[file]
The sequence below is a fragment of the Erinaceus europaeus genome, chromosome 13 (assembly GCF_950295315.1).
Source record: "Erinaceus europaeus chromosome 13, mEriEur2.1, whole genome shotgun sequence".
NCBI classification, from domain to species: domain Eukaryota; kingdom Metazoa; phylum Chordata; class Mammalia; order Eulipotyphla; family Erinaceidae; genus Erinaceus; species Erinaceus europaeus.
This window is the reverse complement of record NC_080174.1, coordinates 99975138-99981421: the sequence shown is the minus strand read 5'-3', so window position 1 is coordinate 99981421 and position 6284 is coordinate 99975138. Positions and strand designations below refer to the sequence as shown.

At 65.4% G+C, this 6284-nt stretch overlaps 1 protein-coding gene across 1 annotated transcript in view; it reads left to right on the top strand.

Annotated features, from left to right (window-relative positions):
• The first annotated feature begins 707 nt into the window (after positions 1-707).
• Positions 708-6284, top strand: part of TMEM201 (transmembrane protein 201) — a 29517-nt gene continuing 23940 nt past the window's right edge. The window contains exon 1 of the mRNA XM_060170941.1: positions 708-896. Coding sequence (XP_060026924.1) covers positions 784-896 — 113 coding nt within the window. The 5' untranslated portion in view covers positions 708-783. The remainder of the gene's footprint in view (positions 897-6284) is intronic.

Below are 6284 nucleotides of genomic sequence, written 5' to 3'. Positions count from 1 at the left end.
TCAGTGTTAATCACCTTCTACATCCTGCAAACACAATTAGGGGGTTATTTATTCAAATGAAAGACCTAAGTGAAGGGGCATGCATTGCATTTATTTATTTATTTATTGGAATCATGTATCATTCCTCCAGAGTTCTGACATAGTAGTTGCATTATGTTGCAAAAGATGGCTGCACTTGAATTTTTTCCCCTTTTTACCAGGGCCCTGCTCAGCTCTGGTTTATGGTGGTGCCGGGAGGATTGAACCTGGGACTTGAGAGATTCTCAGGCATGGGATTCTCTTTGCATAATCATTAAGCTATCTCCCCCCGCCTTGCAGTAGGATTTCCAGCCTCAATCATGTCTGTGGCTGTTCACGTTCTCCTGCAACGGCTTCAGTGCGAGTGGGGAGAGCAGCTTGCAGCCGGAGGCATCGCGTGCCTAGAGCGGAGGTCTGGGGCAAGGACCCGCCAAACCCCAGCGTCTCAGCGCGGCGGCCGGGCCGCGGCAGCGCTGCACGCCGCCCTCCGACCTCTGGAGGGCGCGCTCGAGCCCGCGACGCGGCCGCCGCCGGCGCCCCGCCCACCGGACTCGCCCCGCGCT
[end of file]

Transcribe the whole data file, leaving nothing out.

The sequence below is a fragment of the Erinaceus europaeus genome, chromosome 13 (assembly GCF_950295315.1).
Source record: "Erinaceus europaeus chromosome 13, mEriEur2.1, whole genome shotgun sequence".
NCBI classification, from domain to species: domain Eukaryota; kingdom Metazoa; phylum Chordata; class Mammalia; order Eulipotyphla; family Erinaceidae; genus Erinaceus; species Erinaceus europaeus.
This window is the reverse complement of record NC_080174.1, coordinates 99975138-99981421: the sequence shown is the minus strand read 5'-3', so window position 1 is coordinate 99981421 and position 6284 is coordinate 99975138. Positions and strand designations below refer to the sequence as shown.

At 65.4% G+C, this 6284-nt stretch overlaps 1 protein-coding gene across 1 annotated transcript in view; it reads left to right on the top strand.

Annotated features, from left to right (window-relative positions):
• The first annotated feature begins 707 nt into the window (after positions 1-707).
• Positions 708-6284, top strand: part of TMEM201 (transmembrane protein 201) — a 29517-nt gene continuing 23940 nt past the window's right edge. The window contains exon 1 of the mRNA XM_060170941.1: positions 708-896. Coding sequence (XP_060026924.1) covers positions 784-896 — 113 coding nt within the window. The 5' untranslated portion in view covers positions 708-783. The remainder of the gene's footprint in view (positions 897-6284) is intronic.

Below are 6284 nucleotides of genomic sequence, written 5' to 3'. Positions count from 1 at the left end.
TCAGTGTTAATCACCTTCTACATCCTGCAAACACAATTAGGGGGTTATTTATTCAAATGAAAGACCTAAGTGAAGGGGCATGCATTGCATTTATTTATTTATTTATTGGAATCATGTATCATTCCTCCAGAGTTCTGACATAGTAGTTGCATTATGTTGCAAAAGATGGCTGCACTTGAATTTTTTCCCCTTTTTACCAGGGCCCTGCTCAGCTCTGGTTTATGGTGGTGCCGGGAGGATTGAACCTGGGACTTGAGAGATTCTCAGGCATGGGATTCTCTTTGCATAATCATTAAGCTATCTCCCCCCGCCTTGCAGTAGGATTTCCAGCCTCAATCATGTCTGTGGCTGTTCACGTTCTCCTGCAACGGCTTCAGTGCGAGTGGGGAGAGCAGCTTGCAGCCGGAGGCATCGCGTGCCTAGAGCGGAGGTCTGGGGCAAGGACCCGCCAAACCCCAGCGTCTCAGCGCGGCGGCCGGGCCGCGGCAGCGCTGCACGCCGCCCTCCGACCTCTGGAGGGCGCGCTCGAGCCCGCGACGCGGCCGCCGCCGGCGCCCCGCCCACCGGACTCGCCCCGCGCT